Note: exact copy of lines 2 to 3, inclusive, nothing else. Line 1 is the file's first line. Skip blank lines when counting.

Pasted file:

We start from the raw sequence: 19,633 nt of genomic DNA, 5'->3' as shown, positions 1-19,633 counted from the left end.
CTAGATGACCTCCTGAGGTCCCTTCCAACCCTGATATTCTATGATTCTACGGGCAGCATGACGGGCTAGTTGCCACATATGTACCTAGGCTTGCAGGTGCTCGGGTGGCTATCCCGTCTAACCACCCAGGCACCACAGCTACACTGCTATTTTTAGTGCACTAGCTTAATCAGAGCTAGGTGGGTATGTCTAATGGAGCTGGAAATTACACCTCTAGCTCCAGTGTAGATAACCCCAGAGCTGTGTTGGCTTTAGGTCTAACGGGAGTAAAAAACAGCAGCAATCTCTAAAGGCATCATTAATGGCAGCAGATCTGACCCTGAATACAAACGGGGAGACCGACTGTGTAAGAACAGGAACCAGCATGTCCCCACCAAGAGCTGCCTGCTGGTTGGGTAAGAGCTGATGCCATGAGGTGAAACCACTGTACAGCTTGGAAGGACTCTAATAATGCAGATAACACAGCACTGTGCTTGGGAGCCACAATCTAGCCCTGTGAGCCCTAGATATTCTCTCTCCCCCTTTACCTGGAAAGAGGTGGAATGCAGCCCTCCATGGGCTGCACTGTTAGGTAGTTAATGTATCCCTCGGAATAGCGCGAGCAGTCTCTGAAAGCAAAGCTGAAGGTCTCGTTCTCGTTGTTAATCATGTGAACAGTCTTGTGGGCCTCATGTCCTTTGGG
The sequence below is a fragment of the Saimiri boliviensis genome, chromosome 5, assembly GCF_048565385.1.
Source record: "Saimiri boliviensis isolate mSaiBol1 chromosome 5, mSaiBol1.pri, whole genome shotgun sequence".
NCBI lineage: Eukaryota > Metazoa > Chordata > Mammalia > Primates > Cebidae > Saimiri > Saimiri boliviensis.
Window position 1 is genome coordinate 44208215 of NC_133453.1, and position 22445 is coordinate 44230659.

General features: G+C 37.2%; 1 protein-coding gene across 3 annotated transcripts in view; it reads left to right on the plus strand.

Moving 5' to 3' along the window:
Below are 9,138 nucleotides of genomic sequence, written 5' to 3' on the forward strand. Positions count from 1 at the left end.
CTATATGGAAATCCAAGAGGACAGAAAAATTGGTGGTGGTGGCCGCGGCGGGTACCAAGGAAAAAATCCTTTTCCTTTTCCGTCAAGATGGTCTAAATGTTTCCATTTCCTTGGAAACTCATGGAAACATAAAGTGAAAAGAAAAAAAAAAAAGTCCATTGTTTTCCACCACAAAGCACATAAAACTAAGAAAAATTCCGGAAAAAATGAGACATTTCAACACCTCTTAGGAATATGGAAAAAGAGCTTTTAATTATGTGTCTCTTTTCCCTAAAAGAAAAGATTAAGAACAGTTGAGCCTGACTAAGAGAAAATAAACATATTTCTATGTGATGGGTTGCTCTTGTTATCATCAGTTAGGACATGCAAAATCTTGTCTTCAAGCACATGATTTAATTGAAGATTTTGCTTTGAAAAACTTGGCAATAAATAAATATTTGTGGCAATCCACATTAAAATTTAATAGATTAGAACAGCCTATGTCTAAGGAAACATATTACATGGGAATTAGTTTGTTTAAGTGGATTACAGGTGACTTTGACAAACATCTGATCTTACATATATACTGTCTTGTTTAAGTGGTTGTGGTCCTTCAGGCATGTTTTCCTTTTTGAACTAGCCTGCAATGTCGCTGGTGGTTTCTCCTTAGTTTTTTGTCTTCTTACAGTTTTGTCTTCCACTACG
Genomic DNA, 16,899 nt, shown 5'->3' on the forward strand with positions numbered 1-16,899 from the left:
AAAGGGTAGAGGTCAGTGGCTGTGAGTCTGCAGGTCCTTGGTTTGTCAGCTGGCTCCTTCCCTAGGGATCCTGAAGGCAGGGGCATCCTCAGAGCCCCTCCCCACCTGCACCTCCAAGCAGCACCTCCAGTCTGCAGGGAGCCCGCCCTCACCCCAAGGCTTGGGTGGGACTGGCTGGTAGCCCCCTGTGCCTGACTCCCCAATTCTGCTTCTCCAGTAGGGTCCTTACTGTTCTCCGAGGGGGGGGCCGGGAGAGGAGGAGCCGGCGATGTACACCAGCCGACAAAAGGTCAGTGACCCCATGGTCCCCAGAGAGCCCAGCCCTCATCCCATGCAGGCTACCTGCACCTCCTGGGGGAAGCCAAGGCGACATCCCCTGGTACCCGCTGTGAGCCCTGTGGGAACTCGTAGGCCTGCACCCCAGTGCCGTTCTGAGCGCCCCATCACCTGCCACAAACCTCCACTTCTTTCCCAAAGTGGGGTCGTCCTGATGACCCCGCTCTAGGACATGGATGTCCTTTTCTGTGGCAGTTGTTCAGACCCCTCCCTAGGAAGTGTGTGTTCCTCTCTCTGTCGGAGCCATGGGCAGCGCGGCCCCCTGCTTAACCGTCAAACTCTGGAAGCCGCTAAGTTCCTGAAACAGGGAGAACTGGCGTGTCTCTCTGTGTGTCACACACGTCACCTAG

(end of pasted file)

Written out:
CTAGATGACCTCCTGAGGTCCCTTCCAACCCTGATATTCTATGATTCTACGGGCAGCATGACGGGCTAGTTGCCACATATGTACCTAGGCTTGCAGGTGCTCGGGTGGCTATCCCGTCTAACCACCCAGGCACCACAGCTACACTGCTATTTTTAGTGCACTAGCTTAATCAGAGCTAGGTGGGTATGTCTAATGGAGCTGGAAATTACACCTCTAGCTCCAGTGTAGATAACCCCAGAGCTGTGTTGGCTTTAGGTCTAACGGGAGTAAAAAACAGCAGCAATCTCTAAAGGCATCATTAATGGCAGCAGATCTGACCCTGAATACAAACGGGGAGACCGACTGTGTAAGAACAGGAACCAGCATGTCCCCACCAAGAGCTGCCTGCTGGTTGGGTAAGAGCTGATGCCATGAGGTGAAACCACTGTACAGCTTGGAAGGACTCTAATAATGCAGATAACACAGCACTGTGCTTGGGAGCCACAATCTAGCCCTGTGAGCCCTAGATATTCTCTCTCCCCCTTTACCTGGAAAGAGGTGGAATGCAGCCCTCCATGGGCTGCACTGTTAGGTAGTTAATGTATCCCTCGGAATAGCGCGAGCAGTCTCTGAAAGCAAAGCTGAAGGTCTCGTTCTCGTTGTTAATCATGTGAACAGTCTTGTGGGCCTCATGTCCTTTGGG
The sequence below is a fragment of the Saimiri boliviensis genome, chromosome 5, assembly GCF_048565385.1.